The rapid clip at which the CoStar Group has been acquiring competing online property sites hit a snag after the Federal Trade Commission temporarily halted plans to purchase the apartment rental site ForRent.com until both companies provide more information about the deal.
Too much information? More like not enough.
The U.S. Federal Trade Commission has temporarily halted the CoStar Group’s plans to purchase the apartment rental site ForRent.com, until both companies provide more information about the deal. The move brings to a screeching halt the rapid clip at which CoStar, a real estate information and services company, has been acquiring competing online property sites.
The Nov. 24 Federal Trade Commission ruling in a Delaware U.S. District Court called for a delay of at least 60 days in order for the CoStar Group and ForRent.com parent company Dominion Enterprises to submit additional details regarding the $350 million acquisition.
“CoStar remains enthusiastic about its plan to acquire ForRent,” CoStar CEO Andrew Florance said in a statement issued on Monday. “Combining ForRent with the Apartments.com network will benefit renters looking to efficiently find their next home, and property managers and owners who want to access a broad and diverse base of renters for their units.”
Announced in September, the deal to purchase ForRent from Virginia-based Dominion Enterprises would expand CoStar’s Apartments.com platform while bolstering a portfolio that already includes apartmentfinder.com, Loopnet and the Spanish-language apartamentos.com.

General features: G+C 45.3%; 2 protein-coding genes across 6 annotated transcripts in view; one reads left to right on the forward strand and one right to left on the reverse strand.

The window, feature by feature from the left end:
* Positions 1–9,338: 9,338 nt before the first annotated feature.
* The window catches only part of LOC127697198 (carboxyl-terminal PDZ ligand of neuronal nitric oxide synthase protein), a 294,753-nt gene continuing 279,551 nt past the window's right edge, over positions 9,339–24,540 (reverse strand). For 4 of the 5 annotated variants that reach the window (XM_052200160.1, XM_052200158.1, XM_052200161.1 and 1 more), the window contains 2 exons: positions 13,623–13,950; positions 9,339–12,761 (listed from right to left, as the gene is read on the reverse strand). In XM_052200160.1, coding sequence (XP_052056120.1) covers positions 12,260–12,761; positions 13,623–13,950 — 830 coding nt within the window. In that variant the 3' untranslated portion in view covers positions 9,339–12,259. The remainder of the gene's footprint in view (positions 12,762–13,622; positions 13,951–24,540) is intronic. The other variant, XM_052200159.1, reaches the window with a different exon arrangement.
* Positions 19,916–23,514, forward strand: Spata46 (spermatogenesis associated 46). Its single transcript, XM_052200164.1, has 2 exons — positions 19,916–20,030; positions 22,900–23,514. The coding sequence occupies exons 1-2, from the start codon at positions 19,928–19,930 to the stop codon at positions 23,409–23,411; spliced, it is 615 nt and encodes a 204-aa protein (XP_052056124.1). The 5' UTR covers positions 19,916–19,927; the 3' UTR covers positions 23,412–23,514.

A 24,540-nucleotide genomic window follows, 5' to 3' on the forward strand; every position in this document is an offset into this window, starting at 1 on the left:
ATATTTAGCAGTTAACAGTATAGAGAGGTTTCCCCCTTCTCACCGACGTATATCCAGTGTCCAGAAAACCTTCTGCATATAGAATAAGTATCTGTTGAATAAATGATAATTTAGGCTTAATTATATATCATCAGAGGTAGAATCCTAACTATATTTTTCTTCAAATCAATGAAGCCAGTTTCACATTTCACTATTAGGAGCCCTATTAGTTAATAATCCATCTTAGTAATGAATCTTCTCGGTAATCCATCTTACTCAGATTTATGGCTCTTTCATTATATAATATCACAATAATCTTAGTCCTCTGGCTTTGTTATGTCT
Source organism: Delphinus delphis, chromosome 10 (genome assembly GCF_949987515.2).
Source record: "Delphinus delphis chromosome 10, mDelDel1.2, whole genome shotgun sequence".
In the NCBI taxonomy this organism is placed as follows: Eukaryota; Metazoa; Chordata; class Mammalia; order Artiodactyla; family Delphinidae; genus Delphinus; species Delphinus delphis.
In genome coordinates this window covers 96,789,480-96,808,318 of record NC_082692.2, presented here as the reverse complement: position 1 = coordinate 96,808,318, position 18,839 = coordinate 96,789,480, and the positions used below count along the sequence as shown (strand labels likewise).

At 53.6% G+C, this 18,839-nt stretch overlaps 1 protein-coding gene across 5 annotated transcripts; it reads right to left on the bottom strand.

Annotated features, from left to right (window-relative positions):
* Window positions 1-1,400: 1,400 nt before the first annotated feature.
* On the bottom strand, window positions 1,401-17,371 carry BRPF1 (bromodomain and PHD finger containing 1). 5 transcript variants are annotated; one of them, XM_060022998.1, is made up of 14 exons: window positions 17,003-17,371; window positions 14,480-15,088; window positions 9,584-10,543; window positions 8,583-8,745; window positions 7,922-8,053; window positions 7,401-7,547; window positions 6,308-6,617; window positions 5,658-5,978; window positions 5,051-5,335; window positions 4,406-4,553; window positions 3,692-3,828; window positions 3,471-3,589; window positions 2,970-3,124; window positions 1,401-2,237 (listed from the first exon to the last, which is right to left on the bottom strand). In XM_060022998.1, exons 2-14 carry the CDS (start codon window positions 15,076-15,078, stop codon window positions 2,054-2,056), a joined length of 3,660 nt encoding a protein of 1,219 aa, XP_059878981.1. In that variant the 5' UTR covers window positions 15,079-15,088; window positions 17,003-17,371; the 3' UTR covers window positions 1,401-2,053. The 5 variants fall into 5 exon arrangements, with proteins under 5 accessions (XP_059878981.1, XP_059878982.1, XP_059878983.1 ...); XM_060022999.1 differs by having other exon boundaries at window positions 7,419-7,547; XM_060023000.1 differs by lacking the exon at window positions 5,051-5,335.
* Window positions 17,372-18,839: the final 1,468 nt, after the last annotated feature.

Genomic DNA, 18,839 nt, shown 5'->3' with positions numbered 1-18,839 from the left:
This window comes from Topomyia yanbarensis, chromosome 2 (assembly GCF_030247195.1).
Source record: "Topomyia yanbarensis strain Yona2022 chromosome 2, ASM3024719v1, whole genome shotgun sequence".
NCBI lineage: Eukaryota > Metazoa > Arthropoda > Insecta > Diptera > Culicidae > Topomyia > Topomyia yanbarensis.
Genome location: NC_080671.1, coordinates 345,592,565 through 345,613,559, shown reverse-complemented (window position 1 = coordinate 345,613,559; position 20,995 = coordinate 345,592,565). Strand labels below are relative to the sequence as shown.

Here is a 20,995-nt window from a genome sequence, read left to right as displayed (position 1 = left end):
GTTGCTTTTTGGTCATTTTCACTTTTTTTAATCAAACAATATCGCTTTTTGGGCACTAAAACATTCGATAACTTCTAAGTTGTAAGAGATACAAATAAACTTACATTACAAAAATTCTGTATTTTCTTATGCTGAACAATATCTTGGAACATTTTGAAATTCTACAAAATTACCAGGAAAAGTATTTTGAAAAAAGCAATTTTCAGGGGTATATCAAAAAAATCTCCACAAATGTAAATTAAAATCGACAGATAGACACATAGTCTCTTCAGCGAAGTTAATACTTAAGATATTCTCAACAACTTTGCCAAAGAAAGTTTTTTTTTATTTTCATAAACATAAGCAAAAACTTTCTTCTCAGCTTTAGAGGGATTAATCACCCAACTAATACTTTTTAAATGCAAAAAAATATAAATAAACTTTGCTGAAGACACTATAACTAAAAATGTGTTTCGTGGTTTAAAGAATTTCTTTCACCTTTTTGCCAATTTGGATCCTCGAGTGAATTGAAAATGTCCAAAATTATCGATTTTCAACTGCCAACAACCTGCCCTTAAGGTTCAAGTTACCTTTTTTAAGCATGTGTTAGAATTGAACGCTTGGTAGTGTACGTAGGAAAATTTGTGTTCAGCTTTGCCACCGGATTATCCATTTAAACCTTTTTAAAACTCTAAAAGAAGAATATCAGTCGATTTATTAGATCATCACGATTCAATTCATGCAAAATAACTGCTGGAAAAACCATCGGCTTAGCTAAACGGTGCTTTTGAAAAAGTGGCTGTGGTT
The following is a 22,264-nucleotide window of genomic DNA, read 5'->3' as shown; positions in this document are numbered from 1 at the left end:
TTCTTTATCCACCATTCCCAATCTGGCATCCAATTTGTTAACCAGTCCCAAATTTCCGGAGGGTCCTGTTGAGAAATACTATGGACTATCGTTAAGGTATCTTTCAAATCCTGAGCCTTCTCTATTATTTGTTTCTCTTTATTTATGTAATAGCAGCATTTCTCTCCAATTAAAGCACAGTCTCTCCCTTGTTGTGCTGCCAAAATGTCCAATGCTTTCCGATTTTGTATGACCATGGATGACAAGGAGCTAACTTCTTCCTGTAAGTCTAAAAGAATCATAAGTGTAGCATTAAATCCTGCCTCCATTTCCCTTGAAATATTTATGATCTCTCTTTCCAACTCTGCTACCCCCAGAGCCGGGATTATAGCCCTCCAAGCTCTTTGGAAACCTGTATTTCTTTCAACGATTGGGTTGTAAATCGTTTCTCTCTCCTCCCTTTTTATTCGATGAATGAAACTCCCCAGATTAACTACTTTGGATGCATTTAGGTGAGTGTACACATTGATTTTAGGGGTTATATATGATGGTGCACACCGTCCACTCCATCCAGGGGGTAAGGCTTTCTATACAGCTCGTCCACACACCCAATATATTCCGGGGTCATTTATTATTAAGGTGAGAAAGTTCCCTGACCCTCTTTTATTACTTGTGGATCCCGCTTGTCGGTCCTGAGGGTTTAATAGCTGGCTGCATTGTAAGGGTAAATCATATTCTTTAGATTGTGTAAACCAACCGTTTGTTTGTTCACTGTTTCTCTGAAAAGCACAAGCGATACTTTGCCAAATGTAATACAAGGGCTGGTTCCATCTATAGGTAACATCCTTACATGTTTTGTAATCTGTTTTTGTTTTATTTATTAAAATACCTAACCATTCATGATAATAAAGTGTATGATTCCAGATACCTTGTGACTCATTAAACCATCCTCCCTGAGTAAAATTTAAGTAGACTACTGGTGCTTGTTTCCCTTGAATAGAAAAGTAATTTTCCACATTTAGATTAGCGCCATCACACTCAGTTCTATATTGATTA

Beside ForRent, Dominion Enterprises owns and operates ForRent.com, AFTER55.com, CorporateHousing.com and ForeRent-University.com. As of June, the websites listed 17,000 rental properties and boasted more than 3.5 million unique monthly visitors during the first half of 2017, according to the Richmond Times-Dispatch.
The ruling comes on the heels of a countersuit filed in June by the property data firm Xceligent, which accused CoStar of creating a monopoly and violating a previous FTC mandate against anticompetitive practices made in 2012 following the $860 million acquisition of Loopnet.
In that ruling, the federal agency required CoStar to sell Loopnet’s financial stake in Xceligent, which it had partnered with in 2007 prior to the CoStar acquisition. CoStar faced a similar delay during that acquisition, but the deal was eventually closed in 2012, according to reports.
In his statement, Florance insisted the latest FTC request is common in the course of a merger or acquisition transaction and that it would be resolved immediately.
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